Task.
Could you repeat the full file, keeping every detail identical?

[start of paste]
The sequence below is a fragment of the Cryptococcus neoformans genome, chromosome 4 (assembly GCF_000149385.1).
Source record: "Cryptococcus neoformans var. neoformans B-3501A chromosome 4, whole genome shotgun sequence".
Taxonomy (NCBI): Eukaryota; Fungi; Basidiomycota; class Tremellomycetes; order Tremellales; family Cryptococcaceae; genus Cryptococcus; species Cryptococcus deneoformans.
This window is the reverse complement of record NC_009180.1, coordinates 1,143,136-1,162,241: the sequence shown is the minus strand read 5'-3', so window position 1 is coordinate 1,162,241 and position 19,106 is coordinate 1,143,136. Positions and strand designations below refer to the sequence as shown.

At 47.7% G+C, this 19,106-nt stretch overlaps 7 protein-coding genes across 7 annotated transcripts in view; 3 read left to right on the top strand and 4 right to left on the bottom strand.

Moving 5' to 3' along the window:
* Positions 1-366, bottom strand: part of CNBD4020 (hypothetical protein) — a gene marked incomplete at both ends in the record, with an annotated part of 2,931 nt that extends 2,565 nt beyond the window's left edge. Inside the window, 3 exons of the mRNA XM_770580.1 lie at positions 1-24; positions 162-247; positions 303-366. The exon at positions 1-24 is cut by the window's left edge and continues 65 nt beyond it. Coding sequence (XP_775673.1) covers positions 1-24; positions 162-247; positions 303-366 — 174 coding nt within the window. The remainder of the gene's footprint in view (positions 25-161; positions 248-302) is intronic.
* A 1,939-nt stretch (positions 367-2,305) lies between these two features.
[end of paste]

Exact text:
The sequence below is a fragment of the Cryptococcus neoformans genome, chromosome 4 (assembly GCF_000149385.1).
Source record: "Cryptococcus neoformans var. neoformans B-3501A chromosome 4, whole genome shotgun sequence".
Taxonomy (NCBI): Eukaryota; Fungi; Basidiomycota; class Tremellomycetes; order Tremellales; family Cryptococcaceae; genus Cryptococcus; species Cryptococcus deneoformans.
This window is the reverse complement of record NC_009180.1, coordinates 1,143,136-1,162,241: the sequence shown is the minus strand read 5'-3', so window position 1 is coordinate 1,162,241 and position 19,106 is coordinate 1,143,136. Positions and strand designations below refer to the sequence as shown.

At 47.7% G+C, this 19,106-nt stretch overlaps 7 protein-coding genes across 7 annotated transcripts in view; 3 read left to right on the top strand and 4 right to left on the bottom strand.

Moving 5' to 3' along the window:
* Positions 1-366, bottom strand: part of CNBD4020 (hypothetical protein) — a gene marked incomplete at both ends in the record, with an annotated part of 2,931 nt that extends 2,565 nt beyond the window's left edge. Inside the window, 3 exons of the mRNA XM_770580.1 lie at positions 1-24; positions 162-247; positions 303-366. The exon at positions 1-24 is cut by the window's left edge and continues 65 nt beyond it. Coding sequence (XP_775673.1) covers positions 1-24; positions 162-247; positions 303-366 — 174 coding nt within the window. The remainder of the gene's footprint in view (positions 25-161; positions 248-302) is intronic.
* A 1,939-nt stretch (positions 367-2,305) lies between these two features.